The radiant barrier folks would have you installing reflective materials from the underside of the rafters from soffit to ridge. This works, but in terms of overall bang/buck it's is ridiculously expensive compared to the performance boost you get with an R10-R20 overblow of cellulose. If you go the radiant barrier route, use a perforated aluminized fabric type product, not foil or aluminized mylar or bubble pack. The perforated fabric products run about 5 perms, and thus can't create a moisture trap. If you're not sure about the product, search out it's ASTM E96 specifications- if it has none, don't use it. Aluminized polyester or similar that does NOT have a fine grid of perforations is nearly as vapor-tight as foil or 6 mil polyethylene. On the underside of rafters with vapor-tight goods you'd have to leave a gap at both the bottom top end so the rafter bays can convection-dry into the attic, but that also defeats some of it's thermal performance.

  6. charlie_sullivan | | #6

    Note that this isn't only a summertime heat gain effect--it's also a winter heat loss effect. The fibers in the layer that absorb radiation in the summer can radiate heat into the attic in the winter as well. Radiation always works equally in both directions. The sales pitches for radiant barriers often imply otherwise, but that's just one of the many misleading things about radiant barrier ads.

    What doesn't work equally in both directions is convection. So sometimes the relative important of radiation vs. convection is different according to heat flow direction. But it's the convention that is changing, not the radiation. An attic is an example of that, where convection is stronger in the winter for heat flowing upwards. Thus, addressing radiation isn't as beneficial in the winter as it is in the summer, only because convection is so much more important in the winter.

    Paper or cardboard over the top of the insulation would work to stop this effect, and make the fiberglass behave pretty much the same as cellulose in this respect, and would also protect it some from wind washing. Incoming radiation would hit the paper and warm it, instead of penetrating into the insulation. A bit of the heat in the paper would then conduct down through the insulation, but most of it would get released to the air in the attic by convection. That's better than having the heat deposited deeper into the insulation where a larger fraction ends up traveling down into the house rather than going back up to the attic air.

    But if you are going to bother with laying something over the top of the insulation, and you don't have room for adding cellulose insulation, a radiant barrier would do more than the paper does--it would reflect the radiation back up to the roof, instead of absorbing it. The only problem is that it only does that well only until it gets dusty on top, at which point it reverts to being not much better than the paper.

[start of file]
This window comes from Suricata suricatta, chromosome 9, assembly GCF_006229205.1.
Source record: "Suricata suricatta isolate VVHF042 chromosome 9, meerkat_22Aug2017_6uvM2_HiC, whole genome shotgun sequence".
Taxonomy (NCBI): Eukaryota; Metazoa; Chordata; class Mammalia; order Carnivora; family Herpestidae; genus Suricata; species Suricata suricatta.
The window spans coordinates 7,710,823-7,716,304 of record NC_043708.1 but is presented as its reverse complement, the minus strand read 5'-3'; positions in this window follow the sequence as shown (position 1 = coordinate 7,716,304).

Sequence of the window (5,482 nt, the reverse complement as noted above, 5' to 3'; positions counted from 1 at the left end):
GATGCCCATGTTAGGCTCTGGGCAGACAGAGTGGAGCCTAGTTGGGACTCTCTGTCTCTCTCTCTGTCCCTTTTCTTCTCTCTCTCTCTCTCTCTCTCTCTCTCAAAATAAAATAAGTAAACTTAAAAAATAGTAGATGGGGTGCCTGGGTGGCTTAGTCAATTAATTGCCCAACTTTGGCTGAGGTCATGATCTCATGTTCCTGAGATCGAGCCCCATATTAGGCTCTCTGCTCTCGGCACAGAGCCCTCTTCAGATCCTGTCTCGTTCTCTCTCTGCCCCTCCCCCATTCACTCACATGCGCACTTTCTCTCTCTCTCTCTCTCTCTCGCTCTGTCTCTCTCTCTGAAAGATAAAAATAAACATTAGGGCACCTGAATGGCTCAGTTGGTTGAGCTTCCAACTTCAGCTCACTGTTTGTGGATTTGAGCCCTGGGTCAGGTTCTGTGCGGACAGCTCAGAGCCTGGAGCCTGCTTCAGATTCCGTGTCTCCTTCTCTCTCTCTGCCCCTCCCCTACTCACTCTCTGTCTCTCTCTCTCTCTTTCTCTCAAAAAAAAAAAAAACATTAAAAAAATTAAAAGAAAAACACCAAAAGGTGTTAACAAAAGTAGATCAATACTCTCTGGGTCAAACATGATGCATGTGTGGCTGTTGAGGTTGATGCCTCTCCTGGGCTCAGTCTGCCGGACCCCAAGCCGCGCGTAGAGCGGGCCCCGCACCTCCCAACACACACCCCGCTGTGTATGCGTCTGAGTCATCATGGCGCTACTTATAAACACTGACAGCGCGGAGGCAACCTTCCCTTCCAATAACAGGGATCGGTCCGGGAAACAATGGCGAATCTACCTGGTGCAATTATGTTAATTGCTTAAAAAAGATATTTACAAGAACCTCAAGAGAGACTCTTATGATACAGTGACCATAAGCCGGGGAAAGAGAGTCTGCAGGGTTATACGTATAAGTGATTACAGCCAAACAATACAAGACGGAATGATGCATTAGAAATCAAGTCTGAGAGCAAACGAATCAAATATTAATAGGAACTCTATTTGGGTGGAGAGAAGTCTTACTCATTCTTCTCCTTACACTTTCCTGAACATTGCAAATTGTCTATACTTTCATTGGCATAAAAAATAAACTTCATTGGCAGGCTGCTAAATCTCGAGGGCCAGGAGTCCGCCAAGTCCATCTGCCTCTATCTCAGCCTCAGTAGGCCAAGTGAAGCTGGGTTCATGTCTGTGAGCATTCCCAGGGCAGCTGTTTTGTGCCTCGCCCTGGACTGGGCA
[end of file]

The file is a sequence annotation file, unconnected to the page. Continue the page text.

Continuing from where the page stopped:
Note that deeper in the insulation, or in insulation in a wall, there is always some heat transfer by radiation, over small distances within the insulation. That is part of what determines its R-value. So normally you don't have to worry about it as a separate thing from the heat transfer through the insulation that you calculate with the R-value--that effect is part of what makes some insulations better than others, most prominently in graphite infused EPS (trade name Neopor), which has a higher R-value than regular EPS because the diffusion length for IR within the insulation is reduced. So in most applications, this isn't a new and different concern--the R-value gives the overall performance and there's no need to worry about what mix of heat transfer mechanisms occur within the insulation. But the exposed insulation surface in the attic is a special case where this can make a bit of difference.

  7. charlie_sullivan | | #7

    I found a paper that I had access to through my library that has some data. It's a chapter from "Thermal Conductivity 20," titled
    "Apparent Thermal Conductivity of High Density and Low Density Fiberglass Insulations,"
    by S. Yajnik and J. A. Roux of the University of Mississippi .
    It uses a model including radiation transfer within the insulation to predict the R-value and shows that the predictions work. It doesn't address the phenomena that Dana mentions that happen with open-top insulation in an attic, but it does have numbers on the extinction length--roughly the distance that the IR diffuses into the insulation. They considered two cases, very low density (0.58 lb/cu ft) and very high density (8 pcf). The 0.58 lb has a 1/4 cm extinction length, and the 8 lb/cu foot about 10 times shorter (1/4 mm). That's shorter than I expected, and if that's right, it means that this is a pretty tiny effect once you have a few inches of insulation. But the paper didn't directly address the question at hand and it's possible I misinterpreted some aspect of it.

    They cite this paper that sounds like it is more on topic, but I don't have easy access to it:

    Rish, III, J .W., and Roux, J .A., "Heat Transfer Analysis of Fibrous
    Insulations With and Without Radiant Barriers for Summer
    Conditions," Journal of Thermophysics and Heat Transfer, Vol. I, No.
    I, January 1987, pp. 43-49.